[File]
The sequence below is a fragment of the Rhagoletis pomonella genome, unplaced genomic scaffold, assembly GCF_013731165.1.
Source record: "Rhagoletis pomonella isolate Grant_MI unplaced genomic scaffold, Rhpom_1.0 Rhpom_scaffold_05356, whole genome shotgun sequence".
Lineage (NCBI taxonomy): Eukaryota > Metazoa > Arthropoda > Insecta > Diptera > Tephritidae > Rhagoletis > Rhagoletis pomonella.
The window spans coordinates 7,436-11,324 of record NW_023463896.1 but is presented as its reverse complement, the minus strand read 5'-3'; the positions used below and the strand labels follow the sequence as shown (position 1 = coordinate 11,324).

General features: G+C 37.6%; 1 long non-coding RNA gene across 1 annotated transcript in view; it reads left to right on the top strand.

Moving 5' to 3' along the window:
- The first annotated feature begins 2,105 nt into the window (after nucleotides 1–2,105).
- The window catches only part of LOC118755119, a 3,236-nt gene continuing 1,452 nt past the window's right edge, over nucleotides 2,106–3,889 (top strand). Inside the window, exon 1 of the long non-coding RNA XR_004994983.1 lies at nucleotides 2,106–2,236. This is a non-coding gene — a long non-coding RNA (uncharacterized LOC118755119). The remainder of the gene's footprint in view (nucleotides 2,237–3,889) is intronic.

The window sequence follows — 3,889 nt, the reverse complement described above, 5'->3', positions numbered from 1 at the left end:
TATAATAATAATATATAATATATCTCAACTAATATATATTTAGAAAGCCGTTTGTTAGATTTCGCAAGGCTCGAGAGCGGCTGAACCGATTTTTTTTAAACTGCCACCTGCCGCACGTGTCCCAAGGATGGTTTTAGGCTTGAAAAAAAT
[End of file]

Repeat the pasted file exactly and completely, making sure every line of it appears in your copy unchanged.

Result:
The sequence below is a fragment of the Rhagoletis pomonella genome, unplaced genomic scaffold, assembly GCF_013731165.1.
Source record: "Rhagoletis pomonella isolate Grant_MI unplaced genomic scaffold, Rhpom_1.0 Rhpom_scaffold_05356, whole genome shotgun sequence".
Lineage (NCBI taxonomy): Eukaryota > Metazoa > Arthropoda > Insecta > Diptera > Tephritidae > Rhagoletis > Rhagoletis pomonella.
The window spans coordinates 7,436-11,324 of record NW_023463896.1 but is presented as its reverse complement, the minus strand read 5'-3'; the positions used below and the strand labels follow the sequence as shown (position 1 = coordinate 11,324).

General features: G+C 37.6%; 1 long non-coding RNA gene across 1 annotated transcript in view; it reads left to right on the top strand.

Moving 5' to 3' along the window:
- The first annotated feature begins 2,105 nt into the window (after nucleotides 1–2,105).
- The window catches only part of LOC118755119, a 3,236-nt gene continuing 1,452 nt past the window's right edge, over nucleotides 2,106–3,889 (top strand). Inside the window, exon 1 of the long non-coding RNA XR_004994983.1 lies at nucleotides 2,106–2,236. This is a non-coding gene — a long non-coding RNA (uncharacterized LOC118755119). The remainder of the gene's footprint in view (nucleotides 2,237–3,889) is intronic.

The window sequence follows — 3,889 nt, the reverse complement described above, 5'->3', positions numbered from 1 at the left end:
TATAATAATAATATATAATATATCTCAACTAATATATATTTAGAAAGCCGTTTGTTAGATTTCGCAAGGCTCGAGAGCGGCTGAACCGATTTTTTTTAAACTGCCACCTGCCGCACGTGTCCCAAGGATGGTTTTAGGCTTGAAAAAAAT